Today we sat down with our new starters, Nick and Howell, to ask questions and get their answers on various topics. In this post, we discuss their experience, skills, and get a glimpse of what they enjoy. Keep reading to learn more about our newest team members Nick and Howell.
So, how did you find out about Acumé? What sparked your interest?
Howell: I had been looking for a media role for quite some time, but it was proving difficult to find something in the area of creating corporate shorts. I came across Acumé whilst job hunting online, and it caught my attention due to the nature of the work and the unique element of multimedia editing. I thought that I’d be a good fit for the role because of my multimedia experience.
Nick: I was on the hunt for digital forensic companies in West Yorkshire to try and gain some valuable experience whilst studying at university. Acumé Forensic was one of the few companies that appeared in Google search and after researching their services and staff experience, I was convinced that this was a perfect fit for me.
Interesting, what are your experiences with multi-media?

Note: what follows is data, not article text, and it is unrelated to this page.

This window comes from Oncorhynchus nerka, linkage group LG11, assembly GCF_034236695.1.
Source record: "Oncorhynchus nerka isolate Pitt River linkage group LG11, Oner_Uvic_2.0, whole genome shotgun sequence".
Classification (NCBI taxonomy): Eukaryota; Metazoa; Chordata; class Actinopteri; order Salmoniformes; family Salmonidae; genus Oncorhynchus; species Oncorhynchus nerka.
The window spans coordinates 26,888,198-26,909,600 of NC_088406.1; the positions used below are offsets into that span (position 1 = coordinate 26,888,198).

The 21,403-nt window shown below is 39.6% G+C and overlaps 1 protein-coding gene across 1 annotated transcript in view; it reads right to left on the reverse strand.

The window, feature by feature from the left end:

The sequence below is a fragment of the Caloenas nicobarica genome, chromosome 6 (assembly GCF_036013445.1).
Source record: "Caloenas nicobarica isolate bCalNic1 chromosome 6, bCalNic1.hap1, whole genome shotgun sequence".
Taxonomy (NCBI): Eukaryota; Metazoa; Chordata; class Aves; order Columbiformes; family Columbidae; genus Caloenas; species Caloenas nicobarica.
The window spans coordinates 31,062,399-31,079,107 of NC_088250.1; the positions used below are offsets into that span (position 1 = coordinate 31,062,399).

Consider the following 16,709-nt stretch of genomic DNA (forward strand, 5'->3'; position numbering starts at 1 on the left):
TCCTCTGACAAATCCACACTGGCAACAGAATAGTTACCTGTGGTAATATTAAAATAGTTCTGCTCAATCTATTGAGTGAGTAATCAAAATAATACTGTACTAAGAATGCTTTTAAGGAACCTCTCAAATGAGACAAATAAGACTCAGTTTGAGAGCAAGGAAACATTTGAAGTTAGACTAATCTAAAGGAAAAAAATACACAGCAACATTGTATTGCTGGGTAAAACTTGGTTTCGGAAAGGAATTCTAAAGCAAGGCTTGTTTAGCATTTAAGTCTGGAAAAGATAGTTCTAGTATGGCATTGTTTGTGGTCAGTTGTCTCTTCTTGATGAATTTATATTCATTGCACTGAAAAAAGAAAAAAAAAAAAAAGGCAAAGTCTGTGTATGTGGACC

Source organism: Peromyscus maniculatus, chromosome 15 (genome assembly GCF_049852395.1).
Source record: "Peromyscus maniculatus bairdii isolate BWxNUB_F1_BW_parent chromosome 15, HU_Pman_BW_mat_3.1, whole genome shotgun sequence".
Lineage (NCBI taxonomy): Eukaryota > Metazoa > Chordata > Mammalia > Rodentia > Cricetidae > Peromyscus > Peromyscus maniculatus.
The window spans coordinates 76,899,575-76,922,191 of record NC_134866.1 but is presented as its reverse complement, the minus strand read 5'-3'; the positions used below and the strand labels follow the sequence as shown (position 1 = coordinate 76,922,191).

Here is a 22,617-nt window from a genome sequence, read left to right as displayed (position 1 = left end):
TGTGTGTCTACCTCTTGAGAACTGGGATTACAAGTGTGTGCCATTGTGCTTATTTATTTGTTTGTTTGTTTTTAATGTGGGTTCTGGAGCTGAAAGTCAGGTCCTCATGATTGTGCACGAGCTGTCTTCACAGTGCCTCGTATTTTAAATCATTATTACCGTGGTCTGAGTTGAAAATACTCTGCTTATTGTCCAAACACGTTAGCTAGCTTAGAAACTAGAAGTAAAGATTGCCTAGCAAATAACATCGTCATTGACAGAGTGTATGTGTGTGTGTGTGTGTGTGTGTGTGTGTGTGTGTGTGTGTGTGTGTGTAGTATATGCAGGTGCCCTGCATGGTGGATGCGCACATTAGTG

Howell: I previously went to college to study Media Film Production as I had a strong interest in short films and documentaries. After that, I wanted to expand my knowledge and express my creativity by going to university to specialise in that area. I got my degree and landed myself a job in time-lapse editing, and then moved on to working for HMPPS. I worked there for 4 years in the day to day running of surveillance and communication within the interior and exterior of the prison.
Nick: My experience has mainly been in full-time education at university, where I studied Audio and Music Production at Liverpool John Moores University. This also led me into choosing a current Masters course studying Audio and Video Forensics. Now my studies have shifted to part-time, I have time to work for Acumé and acquire all the relevant skills and techniques I need to progress in this field.
Oh so you both have degrees! How integral where the university courses in influencing your career choices?
Nick: For me, my university course was very influential. The degree I studied had a very broad design which exposed me to a lot of different topics and areas of audio. From this, I could cherry-pick elements that grabbed my interest and develop them further. For example, one of my final year modules focused on restoration of vinyl records, which led me to discover the Audio Forensics field.
Howell: When I went to university, I was open to any kind of film/media challenge as I had developed a broad interest and skillset from my time at college. I attended as many lectures and workshops as possible to further develop my skillset – whilst also gauging if there was a particular area that I wanted to develop. At the time I enjoyed working with production equipment, but then I ended up focusing more on post-production towards the end of my studies. I am still a techie generalist at heart.
So multi-media is a big part of what you do. How do you think these skills translate and help you in your role?